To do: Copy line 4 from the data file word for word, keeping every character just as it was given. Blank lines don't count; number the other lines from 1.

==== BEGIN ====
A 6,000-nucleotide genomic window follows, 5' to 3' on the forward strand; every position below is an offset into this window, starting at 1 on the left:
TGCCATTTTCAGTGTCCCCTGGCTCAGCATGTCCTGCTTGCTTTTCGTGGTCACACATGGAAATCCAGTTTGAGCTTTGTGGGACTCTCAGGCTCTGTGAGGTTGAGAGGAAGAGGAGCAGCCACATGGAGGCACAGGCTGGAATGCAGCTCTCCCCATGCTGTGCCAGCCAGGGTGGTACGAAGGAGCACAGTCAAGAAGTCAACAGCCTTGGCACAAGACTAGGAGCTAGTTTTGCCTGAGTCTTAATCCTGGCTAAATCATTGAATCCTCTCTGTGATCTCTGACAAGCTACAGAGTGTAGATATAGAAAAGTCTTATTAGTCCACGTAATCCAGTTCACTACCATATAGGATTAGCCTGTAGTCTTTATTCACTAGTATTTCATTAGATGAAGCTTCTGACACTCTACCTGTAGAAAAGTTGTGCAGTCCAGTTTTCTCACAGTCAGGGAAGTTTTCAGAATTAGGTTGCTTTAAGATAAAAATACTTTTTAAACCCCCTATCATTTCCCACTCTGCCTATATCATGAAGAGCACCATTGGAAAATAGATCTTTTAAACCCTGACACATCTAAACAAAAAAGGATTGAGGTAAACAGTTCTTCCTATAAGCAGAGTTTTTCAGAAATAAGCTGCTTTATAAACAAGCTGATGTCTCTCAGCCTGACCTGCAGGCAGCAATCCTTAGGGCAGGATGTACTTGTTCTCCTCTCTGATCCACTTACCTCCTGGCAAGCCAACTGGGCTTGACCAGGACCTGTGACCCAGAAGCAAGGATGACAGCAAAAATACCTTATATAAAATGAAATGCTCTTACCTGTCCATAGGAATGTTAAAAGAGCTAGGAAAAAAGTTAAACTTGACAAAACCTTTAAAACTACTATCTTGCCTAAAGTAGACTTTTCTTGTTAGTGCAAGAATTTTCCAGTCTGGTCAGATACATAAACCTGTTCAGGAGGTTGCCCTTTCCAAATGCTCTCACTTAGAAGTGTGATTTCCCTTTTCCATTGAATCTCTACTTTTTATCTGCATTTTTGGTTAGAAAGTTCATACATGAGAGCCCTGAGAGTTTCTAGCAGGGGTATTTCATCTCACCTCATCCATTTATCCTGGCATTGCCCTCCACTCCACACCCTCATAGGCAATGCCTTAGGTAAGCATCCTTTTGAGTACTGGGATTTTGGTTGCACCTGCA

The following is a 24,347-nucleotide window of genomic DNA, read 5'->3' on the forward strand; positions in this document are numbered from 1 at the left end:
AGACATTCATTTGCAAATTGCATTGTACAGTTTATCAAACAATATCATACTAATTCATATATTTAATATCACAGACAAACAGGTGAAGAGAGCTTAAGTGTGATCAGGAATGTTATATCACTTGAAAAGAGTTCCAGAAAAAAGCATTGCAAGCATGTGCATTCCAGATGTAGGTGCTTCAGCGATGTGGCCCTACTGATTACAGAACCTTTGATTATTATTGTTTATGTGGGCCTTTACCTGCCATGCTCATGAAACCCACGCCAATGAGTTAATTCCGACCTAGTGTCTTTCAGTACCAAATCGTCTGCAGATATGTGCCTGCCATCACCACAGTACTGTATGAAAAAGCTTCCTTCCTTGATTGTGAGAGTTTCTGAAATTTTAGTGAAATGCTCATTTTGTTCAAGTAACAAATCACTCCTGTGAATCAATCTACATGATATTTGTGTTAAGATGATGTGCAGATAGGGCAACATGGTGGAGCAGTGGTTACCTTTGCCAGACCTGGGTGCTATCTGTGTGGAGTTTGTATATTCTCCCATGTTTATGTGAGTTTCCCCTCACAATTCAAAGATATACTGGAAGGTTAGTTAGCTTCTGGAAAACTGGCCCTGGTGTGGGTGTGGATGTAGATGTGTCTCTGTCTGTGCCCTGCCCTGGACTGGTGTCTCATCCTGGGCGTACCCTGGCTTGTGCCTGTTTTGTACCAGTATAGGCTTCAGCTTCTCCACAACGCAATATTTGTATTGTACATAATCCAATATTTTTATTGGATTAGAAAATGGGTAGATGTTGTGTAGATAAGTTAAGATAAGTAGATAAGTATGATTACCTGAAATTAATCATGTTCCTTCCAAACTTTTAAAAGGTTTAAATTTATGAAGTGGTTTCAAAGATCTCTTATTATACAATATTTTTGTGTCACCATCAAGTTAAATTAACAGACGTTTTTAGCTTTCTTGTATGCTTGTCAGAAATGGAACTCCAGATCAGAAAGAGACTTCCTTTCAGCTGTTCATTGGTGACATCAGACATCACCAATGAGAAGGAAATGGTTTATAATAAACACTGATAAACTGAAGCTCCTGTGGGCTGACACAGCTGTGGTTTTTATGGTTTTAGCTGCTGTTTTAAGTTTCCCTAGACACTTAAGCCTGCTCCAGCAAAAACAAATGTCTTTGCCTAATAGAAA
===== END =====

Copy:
AGACATTCATTTGCAAATTGCATTGTACAGTTTATCAAACAATATCATACTAATTCATATATTTAATATCACAGACAAACAGGTGAAGAGAGCTTAAGTGTGATCAGGAATGTTATATCACTTGAAAAGAGTTCCAGAAAAAAGCATTGCAAGCATGTGCATTCCAGATGTAGGTGCTTCAGCGATGTGGCCCTACTGATTACAGAACCTTTGATTATTATTGTTTATGTGGGCCTTTACCTGCCATGCTCATGAAACCCACGCCAATGAGTTAATTCCGACCTAGTGTCTTTCAGTACCAAATCGTCTGCAGATATGTGCCTGCCATCACCACAGTACTGTATGAAAAAGCTTCCTTCCTTGATTGTGAGAGTTTCTGAAATTTTAGTGAAATGCTCATTTTGTTCAAGTAACAAATCACTCCTGTGAATCAATCTACATGATATTTGTGTTAAGATGATGTGCAGATAGGGCAACATGGTGGAGCAGTGGTTACCTTTGCCAGACCTGGGTGCTATCTGTGTGGAGTTTGTATATTCTCCCATGTTTATGTGAGTTTCCCCTCACAATTCAAAGATATACTGGAAGGTTAGTTAGCTTCTGGAAAACTGGCCCTGGTGTGGGTGTGGATGTAGATGTGTCTCTGTCTGTGCCCTGCCCTGGACTGGTGTCTCATCCTGGGCGTACCCTGGCTTGTGCCTGTTTTGTACCAGTATAGGCTTCAGCTTCTCCACAACGCAATATTTGTATTGTACATAATCCAATATTTTTATTGGATTAGAAAATGGGTAGATGTTGTGTAGATAAGTTAAGATAAGTAGATAAGTATGATTACCTGAAATTAATCATGTTCCTTCCAAACTTTTAAAAGGTTTAAATTTATGAAGTGGTTTCAAAGATCTCTTATTATACAATATTTTTGTGTCACCATCAAGTTAAATTAACAGACGTTTTTAGCTTTCTTGTATGCTTGTCAGAAATGGAACTCCAGATCAGAAAGAGACTTCCTTTCAGCTGTTCATTGGTGACATCAGACATCACCAATGAGAAGGAAATGGTTTATAATAAACACTGATAAACTGAAGCTCCTGTGGGCTGACACAGCTGTGGTTTTTATGGTTTTAGCTGCTGTTTTAAGTTTCCCTAGACACTTAAGCCTGCTCCAGCAAAAACAAATGTCTTTGCCTAATAGAAA